Many people reading this have already suffered me talking to them about Prometheus. In personal conversation, or in the talks I gave at DebConf15 in Heidelberg, the Debian SunCamp in Lloret de Mar, BRMlab in Prague, and even at a talk on a different topic at the RABS in Cluj-Napoca.
Although trusted platform modules (TPMs) have been the subject of some controversy over the years, it is quite likely that they have important roles to play in preventing firmware-based attacks, protecting user keys, and so on. However, some work is required to enable TPMs to successfully play these roles, including getting TPM support into bootloaders, securely distributing known-good hashes, and providing robust and repeatable handling of upgrades.
In short, given the ever-more-hostile environments that our systems must operate in, it seems quite likely that much help will be needed, including from TPMs. For more details, see the TPM Microconference wiki page.
Software Freedom Day is celebrated all around the world and as usual our community helps us to provide marketing materials in their specific languages. While the wiki is rather simple to translate, the Countdown remains a bit more complicated and time consuming to localize. One needs to edit the SVG file and generate roughly a 100 pictures, then upload them to the wiki.
Still this doesn’t scare the SFD teams around the world and we are happy to announce three more languages are ready to be used: French, Chinese and German!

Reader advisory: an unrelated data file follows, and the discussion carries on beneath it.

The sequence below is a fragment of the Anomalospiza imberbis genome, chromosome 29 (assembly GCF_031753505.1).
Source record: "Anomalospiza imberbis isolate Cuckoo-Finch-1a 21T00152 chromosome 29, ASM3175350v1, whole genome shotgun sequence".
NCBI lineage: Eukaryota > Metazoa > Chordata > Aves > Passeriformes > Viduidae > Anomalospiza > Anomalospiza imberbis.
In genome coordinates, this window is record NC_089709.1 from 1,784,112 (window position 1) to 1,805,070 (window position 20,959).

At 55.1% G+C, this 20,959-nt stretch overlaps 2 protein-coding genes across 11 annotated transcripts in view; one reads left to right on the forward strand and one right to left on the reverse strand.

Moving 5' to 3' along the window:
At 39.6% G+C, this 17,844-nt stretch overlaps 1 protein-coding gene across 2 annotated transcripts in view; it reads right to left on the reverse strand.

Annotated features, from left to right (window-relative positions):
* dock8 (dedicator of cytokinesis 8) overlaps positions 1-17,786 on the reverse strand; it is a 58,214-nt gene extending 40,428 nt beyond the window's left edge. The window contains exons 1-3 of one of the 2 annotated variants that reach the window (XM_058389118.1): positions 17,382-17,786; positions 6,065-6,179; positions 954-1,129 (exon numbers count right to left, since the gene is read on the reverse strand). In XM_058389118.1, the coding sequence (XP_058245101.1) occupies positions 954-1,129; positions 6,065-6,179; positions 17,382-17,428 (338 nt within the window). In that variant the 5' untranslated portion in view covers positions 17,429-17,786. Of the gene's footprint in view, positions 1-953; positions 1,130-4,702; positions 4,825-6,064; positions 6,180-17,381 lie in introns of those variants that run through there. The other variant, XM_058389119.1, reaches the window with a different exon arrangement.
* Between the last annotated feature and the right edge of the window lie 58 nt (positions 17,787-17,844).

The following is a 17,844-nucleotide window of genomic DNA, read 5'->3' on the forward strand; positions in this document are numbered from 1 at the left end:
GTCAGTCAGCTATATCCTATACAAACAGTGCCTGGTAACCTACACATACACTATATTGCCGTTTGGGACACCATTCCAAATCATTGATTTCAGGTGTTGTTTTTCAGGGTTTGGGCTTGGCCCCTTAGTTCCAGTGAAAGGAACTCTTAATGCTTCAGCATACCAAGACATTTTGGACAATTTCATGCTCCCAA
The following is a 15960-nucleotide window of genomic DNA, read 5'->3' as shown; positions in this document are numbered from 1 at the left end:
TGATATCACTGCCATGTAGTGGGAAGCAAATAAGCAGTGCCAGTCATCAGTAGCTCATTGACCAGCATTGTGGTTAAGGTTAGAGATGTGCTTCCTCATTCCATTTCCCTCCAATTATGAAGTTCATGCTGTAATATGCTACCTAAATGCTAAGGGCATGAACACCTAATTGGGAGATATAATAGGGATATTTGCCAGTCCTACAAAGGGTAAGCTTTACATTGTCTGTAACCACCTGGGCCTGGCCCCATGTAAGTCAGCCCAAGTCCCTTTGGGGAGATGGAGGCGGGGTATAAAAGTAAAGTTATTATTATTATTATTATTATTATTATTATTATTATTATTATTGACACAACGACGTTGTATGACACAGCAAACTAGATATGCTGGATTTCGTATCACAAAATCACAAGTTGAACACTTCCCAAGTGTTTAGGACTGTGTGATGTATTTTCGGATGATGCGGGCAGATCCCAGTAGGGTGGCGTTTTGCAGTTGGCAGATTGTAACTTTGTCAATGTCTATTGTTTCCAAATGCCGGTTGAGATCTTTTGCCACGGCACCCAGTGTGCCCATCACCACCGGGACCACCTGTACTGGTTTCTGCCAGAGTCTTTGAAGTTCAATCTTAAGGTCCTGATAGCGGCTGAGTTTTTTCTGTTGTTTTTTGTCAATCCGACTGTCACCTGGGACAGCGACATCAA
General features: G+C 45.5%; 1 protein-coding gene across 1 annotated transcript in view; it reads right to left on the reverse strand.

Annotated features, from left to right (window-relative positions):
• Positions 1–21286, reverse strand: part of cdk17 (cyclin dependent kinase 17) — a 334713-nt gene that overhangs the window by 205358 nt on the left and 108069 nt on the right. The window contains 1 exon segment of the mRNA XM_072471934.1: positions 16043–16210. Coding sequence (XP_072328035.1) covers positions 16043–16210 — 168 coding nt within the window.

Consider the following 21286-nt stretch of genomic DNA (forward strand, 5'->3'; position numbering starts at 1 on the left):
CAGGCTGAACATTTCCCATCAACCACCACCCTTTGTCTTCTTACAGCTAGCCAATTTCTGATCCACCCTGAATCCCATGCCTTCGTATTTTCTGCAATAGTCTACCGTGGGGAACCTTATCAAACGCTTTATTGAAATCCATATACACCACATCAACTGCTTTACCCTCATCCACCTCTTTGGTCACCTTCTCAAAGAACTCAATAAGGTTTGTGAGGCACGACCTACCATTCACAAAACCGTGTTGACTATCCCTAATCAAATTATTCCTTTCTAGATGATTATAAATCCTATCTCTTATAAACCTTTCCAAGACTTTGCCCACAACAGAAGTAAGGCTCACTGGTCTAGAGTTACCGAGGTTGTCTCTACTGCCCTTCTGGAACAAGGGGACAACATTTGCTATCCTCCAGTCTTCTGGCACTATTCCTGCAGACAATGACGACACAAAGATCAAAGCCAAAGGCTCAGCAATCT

Second FreeBSD 11.0 Release Candidate Restores Support for 'nat global' in IPFW
Glen Barber from the FreeBSD project announced the availability of the second RC (Release Candidate) development build of the upcoming FreeBSD 11.0 operating system.
ConnochaetOS 14.2 Officially Released Based on Slackware 14.2 and Salix Linux
Henry Jensen from ConnochaetOS was happy and proud to announce the official release and general availability of the ConnochaetOS 14.2 GNU/Linux-libre operating system.
Early on LLVM's Clang compiler offered much better debugging / error messages than GCC but in the past few years the GNU Compiler Collection developers have been working on generating more helpful messages too.
In a setback to the Christoph Hellwig's efforts to enforce the GPL on code that he wrote in the Linux kernel, his suit against VMware in Germany has been dismissed on procedural grounds. The court ruled that he had not provided enough specificity about the code he was claiming had been used by the company. The merits of the GPL and whether the two main parts of VMware's product constitute a derived work of the kernel were not even considered. There may be another chance for the court to do so, however, as Hellwig will appeal the dismissal.